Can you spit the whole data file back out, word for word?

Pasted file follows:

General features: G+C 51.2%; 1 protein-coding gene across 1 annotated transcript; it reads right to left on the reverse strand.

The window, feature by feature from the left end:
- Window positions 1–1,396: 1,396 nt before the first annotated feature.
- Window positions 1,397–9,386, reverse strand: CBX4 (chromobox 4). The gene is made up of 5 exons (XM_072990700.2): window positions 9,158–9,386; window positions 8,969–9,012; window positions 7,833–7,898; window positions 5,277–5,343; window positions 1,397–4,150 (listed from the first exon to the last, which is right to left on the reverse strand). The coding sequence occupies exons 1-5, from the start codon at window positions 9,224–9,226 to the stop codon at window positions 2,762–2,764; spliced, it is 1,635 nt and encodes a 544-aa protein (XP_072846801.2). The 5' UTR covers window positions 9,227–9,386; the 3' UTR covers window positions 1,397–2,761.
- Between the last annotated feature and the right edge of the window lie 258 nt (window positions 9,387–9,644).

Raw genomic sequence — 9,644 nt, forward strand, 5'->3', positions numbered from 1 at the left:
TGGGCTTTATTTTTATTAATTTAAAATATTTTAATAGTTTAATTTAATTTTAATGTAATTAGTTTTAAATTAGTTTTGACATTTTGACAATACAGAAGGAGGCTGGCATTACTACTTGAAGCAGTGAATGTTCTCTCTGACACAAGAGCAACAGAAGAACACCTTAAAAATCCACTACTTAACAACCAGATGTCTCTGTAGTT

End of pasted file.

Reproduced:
General features: G+C 51.2%; 1 protein-coding gene across 1 annotated transcript; it reads right to left on the reverse strand.

The window, feature by feature from the left end:
- Window positions 1–1,396: 1,396 nt before the first annotated feature.
- Window positions 1,397–9,386, reverse strand: CBX4 (chromobox 4). The gene is made up of 5 exons (XM_072990700.2): window positions 9,158–9,386; window positions 8,969–9,012; window positions 7,833–7,898; window positions 5,277–5,343; window positions 1,397–4,150 (listed from the first exon to the last, which is right to left on the reverse strand). The coding sequence occupies exons 1-5, from the start codon at window positions 9,224–9,226 to the stop codon at window positions 2,762–2,764; spliced, it is 1,635 nt and encodes a 544-aa protein (XP_072846801.2). The 5' UTR covers window positions 9,227–9,386; the 3' UTR covers window positions 1,397–2,761.
- Between the last annotated feature and the right edge of the window lie 258 nt (window positions 9,387–9,644).

Raw genomic sequence — 9,644 nt, forward strand, 5'->3', positions numbered from 1 at the left:
TGGGCTTTATTTTTATTAATTTAAAATATTTTAATAGTTTAATTTAATTTTAATGTAATTAGTTTTAAATTAGTTTTGACATTTTGACAATACAGAAGGAGGCTGGCATTACTACTTGAAGCAGTGAATGTTCTCTCTGACACAAGAGCAACAGAAGAACACCTTAAAAATCCACTACTTAACAACCAGATGTCTCTGTAGTT